Further detention by Japanese immigration authority looms for Hong Kong activists arrested over protest at Tokyo’s Yasukuni Shrine
- Police can only detain pair till December 28, but immigration authority has stepped in and questioned their aim of entering Japan
- Duo held over act at controversial war shrine where they called for country’s government to apologise for Nanking massacre
Two Hong Kong activists arrested in Tokyo over a protest at a war shrine last week could be released by police on Friday but face further detention by Japan’s immigration authority, according to their lawyer.
Alex Kwok Siu-kit and Yim Man-wa, of the Action Committee for Defending the Diaoyu Islands, were arrested in Japan on December 12 on suspicion of trespassing at the capital’s Yasukuni Shrine and starting a fire at the site.
The shrine is dedicated to 2.5 million Japanese people killed in conflicts, including 14 of Japan’s top second world war criminals. It has been at the centre of frayed ties with the country’s Asian neighbours.
The pair’s lawyer Keiichiro Ichinose told the Post: “The court granted the Public Prosecutors Office’s request on Friday for the pair to be held [by police] until December 28.” He added that the intention was for more examination of evidence and questioning to be done.
“A public prosecutor questioned Yim on Friday, and is expected to question Kwok on December 25,” Ichinose said.
Videos posted on the Facebook page of the Action Committee for Defending the Diaoyu Islands, which claimed responsibility for the actions of the two, showed Kwok burning a symbolic ancestral tablet of Hideki Tojo, the country’s wartime prime minister, who was executed in 1948.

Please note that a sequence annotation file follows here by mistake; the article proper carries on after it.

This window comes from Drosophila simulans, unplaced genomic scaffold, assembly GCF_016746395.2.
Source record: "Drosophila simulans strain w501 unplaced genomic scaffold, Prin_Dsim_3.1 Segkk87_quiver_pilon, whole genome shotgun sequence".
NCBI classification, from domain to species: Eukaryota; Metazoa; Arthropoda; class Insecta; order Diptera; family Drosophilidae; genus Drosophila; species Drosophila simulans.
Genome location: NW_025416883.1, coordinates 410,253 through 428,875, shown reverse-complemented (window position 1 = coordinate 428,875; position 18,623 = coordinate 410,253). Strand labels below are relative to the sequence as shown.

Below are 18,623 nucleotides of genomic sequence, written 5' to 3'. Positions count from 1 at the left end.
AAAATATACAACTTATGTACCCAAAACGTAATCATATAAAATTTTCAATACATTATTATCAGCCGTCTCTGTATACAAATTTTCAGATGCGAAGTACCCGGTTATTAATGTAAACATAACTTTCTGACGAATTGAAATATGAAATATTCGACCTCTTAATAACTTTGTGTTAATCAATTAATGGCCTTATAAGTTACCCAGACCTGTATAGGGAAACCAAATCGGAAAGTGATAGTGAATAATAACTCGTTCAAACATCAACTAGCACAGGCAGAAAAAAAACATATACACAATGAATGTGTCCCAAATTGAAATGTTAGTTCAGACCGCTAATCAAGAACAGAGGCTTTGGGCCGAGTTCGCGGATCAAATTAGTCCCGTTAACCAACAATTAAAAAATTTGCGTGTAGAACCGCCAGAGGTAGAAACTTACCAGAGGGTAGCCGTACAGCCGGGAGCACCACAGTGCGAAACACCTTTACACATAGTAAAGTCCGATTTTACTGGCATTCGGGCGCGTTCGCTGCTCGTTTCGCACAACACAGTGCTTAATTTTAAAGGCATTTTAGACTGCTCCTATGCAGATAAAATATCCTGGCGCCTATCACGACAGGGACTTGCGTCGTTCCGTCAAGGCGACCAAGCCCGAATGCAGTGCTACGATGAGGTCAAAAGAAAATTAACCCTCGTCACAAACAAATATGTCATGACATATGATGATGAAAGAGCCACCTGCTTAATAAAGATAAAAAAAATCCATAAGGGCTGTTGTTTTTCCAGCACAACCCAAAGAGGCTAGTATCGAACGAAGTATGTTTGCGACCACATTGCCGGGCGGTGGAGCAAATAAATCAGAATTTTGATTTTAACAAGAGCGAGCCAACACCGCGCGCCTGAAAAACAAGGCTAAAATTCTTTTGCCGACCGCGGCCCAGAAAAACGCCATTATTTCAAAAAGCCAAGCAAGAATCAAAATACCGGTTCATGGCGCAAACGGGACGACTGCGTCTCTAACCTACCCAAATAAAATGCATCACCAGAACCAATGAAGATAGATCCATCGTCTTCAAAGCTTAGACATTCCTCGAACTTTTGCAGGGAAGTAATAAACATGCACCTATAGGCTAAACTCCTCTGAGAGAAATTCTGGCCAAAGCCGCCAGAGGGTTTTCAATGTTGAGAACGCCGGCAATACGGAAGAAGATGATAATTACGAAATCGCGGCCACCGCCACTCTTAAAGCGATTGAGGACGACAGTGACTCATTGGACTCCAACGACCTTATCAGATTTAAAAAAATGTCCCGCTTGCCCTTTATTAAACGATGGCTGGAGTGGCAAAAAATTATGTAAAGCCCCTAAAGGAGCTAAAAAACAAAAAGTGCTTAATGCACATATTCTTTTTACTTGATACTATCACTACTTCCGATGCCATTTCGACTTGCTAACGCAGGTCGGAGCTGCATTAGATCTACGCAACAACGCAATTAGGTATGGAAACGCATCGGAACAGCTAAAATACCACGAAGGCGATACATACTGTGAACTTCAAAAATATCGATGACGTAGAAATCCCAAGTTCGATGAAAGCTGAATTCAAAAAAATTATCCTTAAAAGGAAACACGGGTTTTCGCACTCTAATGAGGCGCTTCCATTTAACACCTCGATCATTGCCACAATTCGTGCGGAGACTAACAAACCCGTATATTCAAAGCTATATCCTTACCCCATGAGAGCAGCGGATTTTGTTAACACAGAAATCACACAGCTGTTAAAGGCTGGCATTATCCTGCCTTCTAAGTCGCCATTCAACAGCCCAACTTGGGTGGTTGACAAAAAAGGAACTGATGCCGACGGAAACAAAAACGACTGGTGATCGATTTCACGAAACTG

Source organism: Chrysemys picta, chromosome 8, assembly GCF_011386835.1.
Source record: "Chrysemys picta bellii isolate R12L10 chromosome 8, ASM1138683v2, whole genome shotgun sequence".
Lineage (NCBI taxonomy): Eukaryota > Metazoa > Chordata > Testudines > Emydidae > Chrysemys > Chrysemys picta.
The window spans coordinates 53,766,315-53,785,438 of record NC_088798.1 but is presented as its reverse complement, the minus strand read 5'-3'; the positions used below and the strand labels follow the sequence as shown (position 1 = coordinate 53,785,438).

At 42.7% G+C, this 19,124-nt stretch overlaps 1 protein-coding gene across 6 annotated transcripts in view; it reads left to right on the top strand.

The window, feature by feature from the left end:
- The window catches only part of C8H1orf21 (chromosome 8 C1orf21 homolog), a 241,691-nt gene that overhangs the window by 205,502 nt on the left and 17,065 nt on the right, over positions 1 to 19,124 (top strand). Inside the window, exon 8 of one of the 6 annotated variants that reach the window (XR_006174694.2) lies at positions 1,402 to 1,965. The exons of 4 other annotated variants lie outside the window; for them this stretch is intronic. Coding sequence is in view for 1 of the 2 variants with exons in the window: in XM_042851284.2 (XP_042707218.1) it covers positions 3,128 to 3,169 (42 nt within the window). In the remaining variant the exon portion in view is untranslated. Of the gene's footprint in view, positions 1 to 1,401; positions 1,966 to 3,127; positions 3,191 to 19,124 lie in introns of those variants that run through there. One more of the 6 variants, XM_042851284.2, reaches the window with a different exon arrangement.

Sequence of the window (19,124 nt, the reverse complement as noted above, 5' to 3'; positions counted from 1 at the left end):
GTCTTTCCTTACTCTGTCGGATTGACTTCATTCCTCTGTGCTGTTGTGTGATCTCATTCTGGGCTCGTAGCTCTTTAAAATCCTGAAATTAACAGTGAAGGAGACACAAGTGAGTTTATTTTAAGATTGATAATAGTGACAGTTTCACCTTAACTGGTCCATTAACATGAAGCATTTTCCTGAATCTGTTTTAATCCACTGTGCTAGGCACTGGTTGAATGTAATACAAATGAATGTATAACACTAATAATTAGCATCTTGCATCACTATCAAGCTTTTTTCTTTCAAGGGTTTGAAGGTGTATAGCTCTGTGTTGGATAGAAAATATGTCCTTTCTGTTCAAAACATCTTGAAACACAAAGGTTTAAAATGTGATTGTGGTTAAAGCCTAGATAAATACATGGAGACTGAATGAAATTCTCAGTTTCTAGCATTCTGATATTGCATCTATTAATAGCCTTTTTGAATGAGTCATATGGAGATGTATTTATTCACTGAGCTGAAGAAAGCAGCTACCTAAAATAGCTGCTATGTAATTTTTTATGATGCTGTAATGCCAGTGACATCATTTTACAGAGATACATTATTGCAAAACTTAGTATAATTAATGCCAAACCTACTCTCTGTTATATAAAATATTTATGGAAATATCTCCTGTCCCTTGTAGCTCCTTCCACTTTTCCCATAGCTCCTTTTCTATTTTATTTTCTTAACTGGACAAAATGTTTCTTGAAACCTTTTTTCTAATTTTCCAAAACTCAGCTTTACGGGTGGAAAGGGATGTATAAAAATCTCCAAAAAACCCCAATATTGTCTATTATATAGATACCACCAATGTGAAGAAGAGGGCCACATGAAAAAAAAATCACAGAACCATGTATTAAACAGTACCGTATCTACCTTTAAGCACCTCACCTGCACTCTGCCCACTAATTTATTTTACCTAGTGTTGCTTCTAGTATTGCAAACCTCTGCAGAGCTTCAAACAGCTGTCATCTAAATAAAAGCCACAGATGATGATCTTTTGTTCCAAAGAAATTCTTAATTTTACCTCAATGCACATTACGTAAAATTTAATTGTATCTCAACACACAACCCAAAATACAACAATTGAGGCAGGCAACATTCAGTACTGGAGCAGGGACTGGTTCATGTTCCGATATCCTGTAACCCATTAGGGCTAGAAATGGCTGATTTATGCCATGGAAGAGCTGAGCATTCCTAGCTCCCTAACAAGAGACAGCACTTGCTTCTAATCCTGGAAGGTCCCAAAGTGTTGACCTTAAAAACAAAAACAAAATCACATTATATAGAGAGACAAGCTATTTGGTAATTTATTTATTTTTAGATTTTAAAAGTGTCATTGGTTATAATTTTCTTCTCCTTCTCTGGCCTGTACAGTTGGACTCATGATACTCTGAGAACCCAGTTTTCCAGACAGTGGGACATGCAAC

Lawyers earlier argued that Yim was not guilty of trespassing as she merely filmed Kwok’s act.
Despite the prosecution’s apparent determination to pursue the case, Ichinose said he believed there was only a 10 per cent chance Yim would be charged for trespassing when her police detention expires on December 28.
“The chance Kwok will be charged for trespassing was slightly higher, at 25 per cent,” he said.
The lawyer previously argued in court that the pair’s detention was unjustified because freedom of speech and all other forms of expression were guaranteed under the Japanese constitution.
However, even if police release the duo on December 28, they may not be able to return to Hong Kong immediately.
Ichinose said the Tokyo Immigration Bureau on Thursday questioned the pair’s reason for entering the country.
“They could be detained by the bureau upon their release [by police],” the lawyer said.
The activists’ allies in Hong Kong previously feared they might be charged with arson – an offence punishable by a life sentence in Japan, but Ichinose clarified that it was not possible. “Arson involves the cause of public danger, but there is no such risk in this case.”
The pair went to the shrine in Tokyo at about 7am last Wednesday to call for the Japanese government to apologise for the Nanking massacre, which took place between December 1937 and January 1938.
China says 300,000 people died under the brutality of the Japanese military as they destroyed the city now known as Nanjing. The occupation remains a source of bad blood between the two Asian powers.
The Action Committee for Defending the Diaoyu Islands is a Hong Kong-based activist group that asserts Chinese sovereignty over the isles in the East China Sea, which have been at the centre of a long-standing dispute between China and Japan.